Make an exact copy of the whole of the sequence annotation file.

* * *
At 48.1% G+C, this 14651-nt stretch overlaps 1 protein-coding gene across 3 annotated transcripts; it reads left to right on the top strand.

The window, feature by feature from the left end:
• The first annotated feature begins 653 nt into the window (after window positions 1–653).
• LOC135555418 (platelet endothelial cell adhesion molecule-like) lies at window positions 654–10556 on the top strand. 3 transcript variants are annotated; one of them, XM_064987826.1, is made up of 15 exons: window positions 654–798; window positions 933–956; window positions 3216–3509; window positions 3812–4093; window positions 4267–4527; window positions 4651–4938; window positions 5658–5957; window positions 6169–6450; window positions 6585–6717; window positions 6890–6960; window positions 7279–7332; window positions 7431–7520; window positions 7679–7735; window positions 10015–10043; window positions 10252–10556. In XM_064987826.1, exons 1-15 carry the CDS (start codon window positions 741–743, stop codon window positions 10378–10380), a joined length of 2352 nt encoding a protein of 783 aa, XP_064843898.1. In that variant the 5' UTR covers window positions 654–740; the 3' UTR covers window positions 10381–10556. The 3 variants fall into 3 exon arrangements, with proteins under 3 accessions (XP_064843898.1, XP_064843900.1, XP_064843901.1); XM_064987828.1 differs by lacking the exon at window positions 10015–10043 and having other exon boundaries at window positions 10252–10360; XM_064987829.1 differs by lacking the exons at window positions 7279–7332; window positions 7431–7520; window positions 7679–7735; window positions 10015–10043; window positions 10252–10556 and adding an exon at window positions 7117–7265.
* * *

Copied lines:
At 48.1% G+C, this 14651-nt stretch overlaps 1 protein-coding gene across 3 annotated transcripts; it reads left to right on the top strand.

The window, feature by feature from the left end:
• The first annotated feature begins 653 nt into the window (after window positions 1–653).
• LOC135555418 (platelet endothelial cell adhesion molecule-like) lies at window positions 654–10556 on the top strand. 3 transcript variants are annotated; one of them, XM_064987826.1, is made up of 15 exons: window positions 654–798; window positions 933–956; window positions 3216–3509; window positions 3812–4093; window positions 4267–4527; window positions 4651–4938; window positions 5658–5957; window positions 6169–6450; window positions 6585–6717; window positions 6890–6960; window positions 7279–7332; window positions 7431–7520; window positions 7679–7735; window positions 10015–10043; window positions 10252–10556. In XM_064987826.1, exons 1-15 carry the CDS (start codon window positions 741–743, stop codon window positions 10378–10380), a joined length of 2352 nt encoding a protein of 783 aa, XP_064843898.1. In that variant the 5' UTR covers window positions 654–740; the 3' UTR covers window positions 10381–10556. The 3 variants fall into 3 exon arrangements, with proteins under 3 accessions (XP_064843898.1, XP_064843900.1, XP_064843901.1); XM_064987828.1 differs by lacking the exon at window positions 10015–10043 and having other exon boundaries at window positions 10252–10360; XM_064987829.1 differs by lacking the exons at window positions 7279–7332; window positions 7431–7520; window positions 7679–7735; window positions 10015–10043; window positions 10252–10556 and adding an exon at window positions 7117–7265.